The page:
the scene speaks for itself that almost any capture will be a guaranteed good.
My first visit to Ma Wan, Hong Kong
This gives us hope. Still there’re active fishermen living here.
My first visit to Ma Wan, Hong Kong
rusted bolt on a barrier facing the ocean.
My first visit to Ma Wan, Hong Kong
narrow gap between houses.
My first visit to Ma Wan, Hong Kong
shot from the top of Ma Wan Park – known as the Bird Watching Pavilion.
My first visit to Ma Wan, Hong Kong
The signature landmark of Hong Kong – Tsing Ma Bridge. Somehow i get the feeling that some years later, it’ll become a commercial district/resort/attraction near the bridges. It’s just so darn great to watch it at night. Quiet, peaceful, lovely!

To conclude this few hour trip, it’s a well worth visit to the island and the clean/quiet community. Perfect destination for your kids and family. For me, it’s another great place to mark on my photographic spot. Also, a great field test drive on the Ricoh GRD IV 28mm lens. It captures landscape pretty darn good.

I found myself no sign of fatigue holding it in my hand all day literally. I’m really thinking about getting the 22mm conversation kits GH-2 & GW-2. I think functionality-wise, the GRD exceeds what G3 can give me. Quality-wise, G3’s images has more clarity for cropping, more depth of field when using prime lenses. One thing that I see myself falling into, is to choose between them. I kept telling myself both are great cameras. Just trust on my own techniques and capture the best out of the camera i’m holding. That’s what matters!! The cameras are mine anyway, it won’t go nowhere 🙂

P.S. That was the last day of our company’s 6-working day era. Beginning in February, i work only 5 days. Meh…still not sure how many more days left in the company for me..The sales job is not fitting me too well especially after today’s meeting with boss urging me to not just sit in the office. It’s just not my nature to go out & look for sh|t..For better or worse, I should set out an exit time table.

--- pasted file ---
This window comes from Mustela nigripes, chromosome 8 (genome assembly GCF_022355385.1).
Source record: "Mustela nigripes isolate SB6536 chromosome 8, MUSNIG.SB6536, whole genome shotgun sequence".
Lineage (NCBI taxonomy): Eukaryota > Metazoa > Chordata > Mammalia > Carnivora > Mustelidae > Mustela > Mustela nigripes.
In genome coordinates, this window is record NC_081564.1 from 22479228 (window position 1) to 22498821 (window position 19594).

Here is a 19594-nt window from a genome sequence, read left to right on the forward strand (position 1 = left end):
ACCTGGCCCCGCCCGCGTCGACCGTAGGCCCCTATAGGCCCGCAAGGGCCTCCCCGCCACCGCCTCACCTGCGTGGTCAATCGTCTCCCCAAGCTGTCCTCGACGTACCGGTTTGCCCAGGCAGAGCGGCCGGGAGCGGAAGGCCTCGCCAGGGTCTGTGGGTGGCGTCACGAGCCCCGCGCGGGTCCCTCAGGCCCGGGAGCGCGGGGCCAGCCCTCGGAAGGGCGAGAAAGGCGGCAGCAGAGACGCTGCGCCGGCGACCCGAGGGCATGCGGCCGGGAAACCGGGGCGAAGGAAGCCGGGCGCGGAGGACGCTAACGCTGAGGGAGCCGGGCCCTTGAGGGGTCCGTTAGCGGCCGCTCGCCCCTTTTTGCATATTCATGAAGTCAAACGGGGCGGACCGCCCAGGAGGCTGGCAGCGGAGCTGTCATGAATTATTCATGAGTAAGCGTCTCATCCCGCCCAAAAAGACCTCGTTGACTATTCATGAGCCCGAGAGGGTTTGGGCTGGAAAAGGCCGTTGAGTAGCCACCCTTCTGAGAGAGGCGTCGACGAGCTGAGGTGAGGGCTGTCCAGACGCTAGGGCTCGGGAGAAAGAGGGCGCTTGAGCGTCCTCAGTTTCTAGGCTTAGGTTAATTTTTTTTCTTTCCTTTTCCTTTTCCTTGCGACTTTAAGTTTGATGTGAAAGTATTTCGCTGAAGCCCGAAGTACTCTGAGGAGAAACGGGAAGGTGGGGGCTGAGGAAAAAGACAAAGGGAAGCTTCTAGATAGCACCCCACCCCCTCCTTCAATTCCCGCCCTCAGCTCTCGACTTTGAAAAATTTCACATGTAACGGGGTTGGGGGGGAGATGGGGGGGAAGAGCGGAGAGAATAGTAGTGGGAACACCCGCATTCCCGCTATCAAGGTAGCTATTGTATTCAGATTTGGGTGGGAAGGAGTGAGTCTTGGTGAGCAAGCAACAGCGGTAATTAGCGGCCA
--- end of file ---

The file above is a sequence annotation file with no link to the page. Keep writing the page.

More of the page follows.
Kowloon Town Walled City Park


The Walled City was famous for its closely packed stacking structure. The westerners care less about the crime and all sort of dirty things happened in there. The fact is, I missed it too. I wish that there were parts of remains left to explore and sightseeing. Government apparently do not know what they’re doing. Make a museum of it. Allow visitors to see what it’s like to be in a walled city. Let them experience it…Now we could only find limited photos on the internet before the city being torned down.

While I was so raged about the lost of this one of a kind city art, i hoped to see interesting things in this original site of Walled City. It’s now converted into a public park. The government turned it into a forbidden city sorta park. There are much to see, water, birds, plants, rocks, ancient structures, etc. I spent my entire afternoon there to chill out and shoot photos.

Actually not that many people visit that place even on the weekends, it has much to do with the location. It’s not necessarily hard to reach. It’s not next to any major transportation hub (MTR). Buses can get you there. I enjoyed this place and will visit there again.

P.S> my basic flickr account is reaching the monthly upload limit and wordpress media storage limits only 2GB, does not have a renewable monthly upload limit. In other words, I can’t upload too many photos in this coming month. Or i might just upload low quality prints..